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Parent Mr. Tavenner's Investment situation
Date 13 December 1946
Language English
Collection Tavenner Papers & IMTFE Official Records
Box Box 3
Folder General Reports and Memoranda from December 1946
Repository University of Virginia Law Library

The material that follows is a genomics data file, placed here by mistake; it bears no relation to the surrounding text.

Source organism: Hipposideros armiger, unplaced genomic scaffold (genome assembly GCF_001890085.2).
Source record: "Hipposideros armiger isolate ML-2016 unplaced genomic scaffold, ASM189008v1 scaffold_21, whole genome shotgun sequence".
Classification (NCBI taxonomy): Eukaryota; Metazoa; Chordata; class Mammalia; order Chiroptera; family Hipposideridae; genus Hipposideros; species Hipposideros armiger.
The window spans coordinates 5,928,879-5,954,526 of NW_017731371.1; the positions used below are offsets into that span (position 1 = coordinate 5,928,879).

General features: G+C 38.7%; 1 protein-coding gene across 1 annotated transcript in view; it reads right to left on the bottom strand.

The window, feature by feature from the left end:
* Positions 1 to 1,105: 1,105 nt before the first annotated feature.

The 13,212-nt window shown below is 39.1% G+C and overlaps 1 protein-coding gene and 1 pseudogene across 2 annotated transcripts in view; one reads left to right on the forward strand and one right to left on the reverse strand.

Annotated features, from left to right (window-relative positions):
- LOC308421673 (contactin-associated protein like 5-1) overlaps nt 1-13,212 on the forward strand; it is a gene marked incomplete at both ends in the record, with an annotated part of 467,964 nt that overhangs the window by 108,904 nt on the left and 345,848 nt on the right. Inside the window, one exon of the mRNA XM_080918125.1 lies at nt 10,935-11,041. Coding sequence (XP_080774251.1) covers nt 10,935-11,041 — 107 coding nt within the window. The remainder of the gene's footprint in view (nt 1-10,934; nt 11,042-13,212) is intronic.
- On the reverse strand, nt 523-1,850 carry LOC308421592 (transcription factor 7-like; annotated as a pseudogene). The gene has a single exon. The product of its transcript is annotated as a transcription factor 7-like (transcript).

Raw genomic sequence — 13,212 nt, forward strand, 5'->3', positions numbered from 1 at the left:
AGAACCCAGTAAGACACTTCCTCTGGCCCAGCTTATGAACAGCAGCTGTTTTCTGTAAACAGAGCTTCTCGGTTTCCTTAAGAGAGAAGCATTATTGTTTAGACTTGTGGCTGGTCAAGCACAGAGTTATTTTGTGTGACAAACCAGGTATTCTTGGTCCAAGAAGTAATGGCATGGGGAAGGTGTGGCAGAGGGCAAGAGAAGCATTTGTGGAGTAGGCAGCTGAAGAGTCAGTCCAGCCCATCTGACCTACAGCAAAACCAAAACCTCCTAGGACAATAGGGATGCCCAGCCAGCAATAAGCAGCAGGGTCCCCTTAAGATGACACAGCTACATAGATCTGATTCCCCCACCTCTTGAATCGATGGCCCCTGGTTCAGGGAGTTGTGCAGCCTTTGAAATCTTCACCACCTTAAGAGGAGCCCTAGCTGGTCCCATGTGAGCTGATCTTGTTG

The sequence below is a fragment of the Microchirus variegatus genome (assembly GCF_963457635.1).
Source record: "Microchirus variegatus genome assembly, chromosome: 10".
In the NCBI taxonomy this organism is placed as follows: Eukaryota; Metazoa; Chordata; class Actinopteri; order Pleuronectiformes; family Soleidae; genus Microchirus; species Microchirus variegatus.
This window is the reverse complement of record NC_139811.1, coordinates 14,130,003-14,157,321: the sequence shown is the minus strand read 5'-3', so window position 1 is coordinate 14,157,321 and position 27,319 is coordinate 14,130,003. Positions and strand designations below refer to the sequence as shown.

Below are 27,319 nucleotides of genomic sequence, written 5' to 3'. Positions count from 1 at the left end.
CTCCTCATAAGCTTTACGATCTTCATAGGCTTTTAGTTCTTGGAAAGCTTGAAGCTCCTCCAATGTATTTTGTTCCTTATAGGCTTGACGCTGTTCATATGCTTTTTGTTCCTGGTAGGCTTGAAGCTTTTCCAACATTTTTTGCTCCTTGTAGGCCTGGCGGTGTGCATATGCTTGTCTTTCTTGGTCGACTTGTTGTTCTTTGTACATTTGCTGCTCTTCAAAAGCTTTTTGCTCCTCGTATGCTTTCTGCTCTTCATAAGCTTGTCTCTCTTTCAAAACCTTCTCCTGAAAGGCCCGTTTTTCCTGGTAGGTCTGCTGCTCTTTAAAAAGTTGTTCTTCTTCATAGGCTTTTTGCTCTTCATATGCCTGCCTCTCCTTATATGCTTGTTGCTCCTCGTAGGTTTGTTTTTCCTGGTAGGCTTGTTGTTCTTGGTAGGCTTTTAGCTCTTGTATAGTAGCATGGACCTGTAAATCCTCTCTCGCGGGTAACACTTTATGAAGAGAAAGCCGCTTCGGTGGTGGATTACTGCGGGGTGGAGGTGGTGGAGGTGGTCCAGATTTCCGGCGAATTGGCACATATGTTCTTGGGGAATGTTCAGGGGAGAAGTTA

13 December 1946 Mr. Herbert Trotter Woodstock, Virginia Dear Herbert: I thank you for your two letters. It was indeed welcome news to learn of the victory on all points in the Triplett case. There is a case just decided in the District of Columbia involving a large bequest to the University of North Carolina, Duke University and Rollins College, Florida, involving much the same principles. My associate here, Carlisle Higgins, one of the trustees of the University of North Carolina and a very close friend of Max Gardner the attorney for the will in the District of Columbia case, is very familiar with the case and I was preparing to get the record and briefs for study when the decision in our case was announced. I will hold up matters until I find a more definite indication that an appeal will be taken. I will now discuss briefly the matters alluded to by you: 1)The Flour Mill. You may remember that I expressed the opinion about two years ago that this property should be disposed of as soon as the litigation is complete. Reason – it cannot be operated profitably and is rapidly depreciating. Because of the excellent location I thought some big feed mixing plant might e interested. It is safe to make overtures now. 2)The Elective Business. a.Cause of sale – I agree that if a sale is advisable, in the foreseeable future it should be made now. Some of the factors to be considered in favor of a sale now are as follows: i.Possibility of condemnation by the town. This is of importance in many places, but I doubt that the question will be acute in Woodstock during our lifetime. The other company and its friends would oppose it and the town is too conservative to suppress it. ii.Values are up now. iii.We could expect competitive bidding now on the part of two companies. iv.More stringent regulations in the future.